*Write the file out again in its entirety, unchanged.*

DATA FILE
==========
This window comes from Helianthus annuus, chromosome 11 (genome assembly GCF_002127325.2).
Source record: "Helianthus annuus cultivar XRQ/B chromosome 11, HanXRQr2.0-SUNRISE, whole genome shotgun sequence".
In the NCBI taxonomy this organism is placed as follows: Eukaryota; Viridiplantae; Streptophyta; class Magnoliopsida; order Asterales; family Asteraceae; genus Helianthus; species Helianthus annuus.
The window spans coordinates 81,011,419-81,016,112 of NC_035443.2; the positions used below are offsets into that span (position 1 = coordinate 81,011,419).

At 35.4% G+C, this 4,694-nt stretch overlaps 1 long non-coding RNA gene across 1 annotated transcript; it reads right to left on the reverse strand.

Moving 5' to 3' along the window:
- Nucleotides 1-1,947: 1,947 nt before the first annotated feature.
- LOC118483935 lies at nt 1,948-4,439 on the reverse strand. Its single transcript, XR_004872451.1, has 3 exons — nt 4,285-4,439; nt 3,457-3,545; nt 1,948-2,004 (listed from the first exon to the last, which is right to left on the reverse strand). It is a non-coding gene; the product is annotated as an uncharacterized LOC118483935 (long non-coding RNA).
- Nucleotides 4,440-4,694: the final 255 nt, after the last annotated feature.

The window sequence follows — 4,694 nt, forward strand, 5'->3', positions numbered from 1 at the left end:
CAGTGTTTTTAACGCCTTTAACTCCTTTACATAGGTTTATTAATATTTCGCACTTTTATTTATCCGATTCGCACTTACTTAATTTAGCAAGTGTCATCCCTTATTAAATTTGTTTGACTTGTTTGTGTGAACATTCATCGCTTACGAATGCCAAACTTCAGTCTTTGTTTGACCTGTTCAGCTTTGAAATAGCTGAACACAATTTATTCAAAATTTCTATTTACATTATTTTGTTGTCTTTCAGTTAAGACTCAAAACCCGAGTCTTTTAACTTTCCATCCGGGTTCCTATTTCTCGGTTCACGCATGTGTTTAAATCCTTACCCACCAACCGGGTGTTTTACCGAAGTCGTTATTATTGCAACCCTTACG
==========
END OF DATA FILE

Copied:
This window comes from Helianthus annuus, chromosome 11 (genome assembly GCF_002127325.2).
Source record: "Helianthus annuus cultivar XRQ/B chromosome 11, HanXRQr2.0-SUNRISE, whole genome shotgun sequence".
In the NCBI taxonomy this organism is placed as follows: Eukaryota; Viridiplantae; Streptophyta; class Magnoliopsida; order Asterales; family Asteraceae; genus Helianthus; species Helianthus annuus.
The window spans coordinates 81,011,419-81,016,112 of NC_035443.2; the positions used below are offsets into that span (position 1 = coordinate 81,011,419).

At 35.4% G+C, this 4,694-nt stretch overlaps 1 long non-coding RNA gene across 1 annotated transcript; it reads right to left on the reverse strand.

Moving 5' to 3' along the window:
- Nucleotides 1-1,947: 1,947 nt before the first annotated feature.
- LOC118483935 lies at nt 1,948-4,439 on the reverse strand. Its single transcript, XR_004872451.1, has 3 exons — nt 4,285-4,439; nt 3,457-3,545; nt 1,948-2,004 (listed from the first exon to the last, which is right to left on the reverse strand). It is a non-coding gene; the product is annotated as an uncharacterized LOC118483935 (long non-coding RNA).
- Nucleotides 4,440-4,694: the final 255 nt, after the last annotated feature.

The window sequence follows — 4,694 nt, forward strand, 5'->3', positions numbered from 1 at the left end:
CAGTGTTTTTAACGCCTTTAACTCCTTTACATAGGTTTATTAATATTTCGCACTTTTATTTATCCGATTCGCACTTACTTAATTTAGCAAGTGTCATCCCTTATTAAATTTGTTTGACTTGTTTGTGTGAACATTCATCGCTTACGAATGCCAAACTTCAGTCTTTGTTTGACCTGTTCAGCTTTGAAATAGCTGAACACAATTTATTCAAAATTTCTATTTACATTATTTTGTTGTCTTTCAGTTAAGACTCAAAACCCGAGTCTTTTAACTTTCCATCCGGGTTCCTATTTCTCGGTTCACGCATGTGTTTAAATCCTTACCCACCAACCGGGTGTTTTACCGAAGTCGTTATTATTGCAACCCTTACG